The Fowler report led to a meeting of Southern African diamond-producing states in Kimberley, Northern Cape in May 2000 and later to the passing of United Nations Security Council Resolution 1295 and the establishment of the Kimberley Process.
In order for a country to be a participant, it must make sure that any diamond originating from the country does not finance a rebel group or other entity seeking to overthrow a UN-recognized government, that every diamond export be accompanied by a Kimberley Process certificate and that no diamond is imported from, or exported to, a non-member of the scheme. By restricting diamond revenues to government-approved sources, the Kimberley Process supports all governments, bad ones and good ones! It also denies revenues to all rebel groups, bad ones and potentially good ones fighting against a repressive regime! The Kimberly scheme is only a soft law and not legally binding. However, failure to comply has led to removal of the non-complying member countries in several cases.
The Kimberly scheme is essentially self-enforced. Supervision of the process is by the Chair, elected on an annual basis at a plenary meeting. This year we have a new chairing country: Israel. Peer review is conducted by a team of experts. They visit member countries and inspect implementation of the scheme. But all of this does not help when the offending party is a government itself, and not a rebel group. This is because the Kimberley Process was not set up to deal with governments like the one headed for many years by Robert Mugabe in Zimbabwe, arguably one of the most cruel and repressive governments on the globe.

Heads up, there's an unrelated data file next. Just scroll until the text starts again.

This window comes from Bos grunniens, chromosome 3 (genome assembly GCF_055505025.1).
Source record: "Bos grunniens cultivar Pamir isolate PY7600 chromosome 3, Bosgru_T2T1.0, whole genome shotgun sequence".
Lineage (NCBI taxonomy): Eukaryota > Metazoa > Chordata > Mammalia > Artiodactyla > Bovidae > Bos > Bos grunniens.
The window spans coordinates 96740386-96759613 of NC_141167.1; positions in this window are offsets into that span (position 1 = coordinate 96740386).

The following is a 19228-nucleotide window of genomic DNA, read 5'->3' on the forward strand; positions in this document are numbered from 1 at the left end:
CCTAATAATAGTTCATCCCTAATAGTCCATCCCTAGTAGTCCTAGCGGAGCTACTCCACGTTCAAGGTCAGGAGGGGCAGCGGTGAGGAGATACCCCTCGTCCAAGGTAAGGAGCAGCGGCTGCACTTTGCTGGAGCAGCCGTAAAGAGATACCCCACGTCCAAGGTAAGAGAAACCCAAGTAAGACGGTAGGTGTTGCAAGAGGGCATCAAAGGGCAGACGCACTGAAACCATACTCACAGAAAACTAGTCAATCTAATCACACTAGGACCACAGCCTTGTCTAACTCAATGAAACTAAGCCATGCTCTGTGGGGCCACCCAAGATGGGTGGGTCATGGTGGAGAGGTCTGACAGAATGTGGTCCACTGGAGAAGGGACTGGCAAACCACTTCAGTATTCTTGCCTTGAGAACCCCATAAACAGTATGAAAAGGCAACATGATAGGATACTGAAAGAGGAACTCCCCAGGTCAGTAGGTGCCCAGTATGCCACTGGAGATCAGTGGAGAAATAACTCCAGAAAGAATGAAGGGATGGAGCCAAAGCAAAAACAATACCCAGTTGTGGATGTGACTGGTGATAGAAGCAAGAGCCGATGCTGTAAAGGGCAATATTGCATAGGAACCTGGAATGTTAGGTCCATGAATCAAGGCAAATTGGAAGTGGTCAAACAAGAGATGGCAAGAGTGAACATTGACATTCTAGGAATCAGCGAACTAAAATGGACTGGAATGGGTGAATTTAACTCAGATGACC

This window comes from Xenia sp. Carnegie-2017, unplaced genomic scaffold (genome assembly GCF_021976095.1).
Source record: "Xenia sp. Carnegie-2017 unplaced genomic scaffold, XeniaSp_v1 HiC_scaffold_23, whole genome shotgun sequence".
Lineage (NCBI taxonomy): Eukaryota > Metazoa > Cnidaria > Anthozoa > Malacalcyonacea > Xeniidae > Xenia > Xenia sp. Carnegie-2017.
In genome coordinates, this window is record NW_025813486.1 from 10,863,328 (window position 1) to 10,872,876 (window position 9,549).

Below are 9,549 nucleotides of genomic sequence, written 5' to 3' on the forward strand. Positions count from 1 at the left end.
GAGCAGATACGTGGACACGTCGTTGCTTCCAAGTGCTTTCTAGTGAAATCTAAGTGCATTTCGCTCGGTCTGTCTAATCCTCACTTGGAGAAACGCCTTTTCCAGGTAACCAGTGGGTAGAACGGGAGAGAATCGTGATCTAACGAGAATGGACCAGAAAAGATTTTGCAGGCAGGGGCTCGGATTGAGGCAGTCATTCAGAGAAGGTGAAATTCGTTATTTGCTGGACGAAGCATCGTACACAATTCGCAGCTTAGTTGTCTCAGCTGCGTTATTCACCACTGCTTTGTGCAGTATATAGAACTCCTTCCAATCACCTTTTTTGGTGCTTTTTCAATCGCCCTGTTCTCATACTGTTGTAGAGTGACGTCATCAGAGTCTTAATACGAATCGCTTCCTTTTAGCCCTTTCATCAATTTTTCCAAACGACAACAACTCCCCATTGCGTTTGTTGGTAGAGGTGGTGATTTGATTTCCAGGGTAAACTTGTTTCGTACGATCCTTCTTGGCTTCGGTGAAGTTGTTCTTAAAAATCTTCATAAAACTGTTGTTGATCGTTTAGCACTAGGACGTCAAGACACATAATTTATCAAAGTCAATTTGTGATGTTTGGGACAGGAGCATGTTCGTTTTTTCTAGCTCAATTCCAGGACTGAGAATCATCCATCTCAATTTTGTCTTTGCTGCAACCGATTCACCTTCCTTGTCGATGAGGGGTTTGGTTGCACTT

As deliberations dragged on in Israel last week, Zimbabwe warned that it might export its diamonds without the approval of the United Nations-backed Kimberley Process. Moreover, there is a divide among the 70 countries that take part in the Kimberley Process. Some take the side of the Mugabe government, as summed up in a opinion piece by Stephen Gowans, and published in the official newspaper of the Zimbabwe government, The Herald, on June 30th 2010.
As reported on June 24th in the New York Times, “a sub-group of the Kimberley Process will try again next month to reach a compromise on Zimbabwe, said Eli Izhakoff, president of the World Diamond Council. He said it would be a very negative development if Zimbabwe traded its diamonds illegally, possibly undermining consumer confidence”.
We could not agree more! The designation “Kimberley Certified” risks becoming meaningless. Whether the perpetrators of violence are a rebel group or a repressive regime is of no concern to the customer. It is good to remember that ultimately the violent strife in Zimbabwe or elsewhere, is funded by the customer buying a diamond ring. Many will see Zimbabwe diamonds as “blood diamonds”.
Sources and further reading:
1) Zimbabwe’s Diamond Fields Enrich Ruling Party, Report Says
By CELIA W. DUGGER, Published: June 26, 2009
2) Diamond Find Could Aid Zimbabwe, and Mugabe
By CELIA W. DUGGER, Published: June 21, 2010
3) Zimbabwe Diamonds Fail to Get Conflict-Free Approval
By CELIA W. DUGGER, Published: June 24, 2010
4) Background: Zimbabwe’s Marange Diamond Mines, by Martin Rapaport.
5) Zimbabwe: Diamonds, When Regime Change is Forever.
Stephen Gowans, June 30, 2010, The Herald (Harare)
Published by the government of Zimbabwe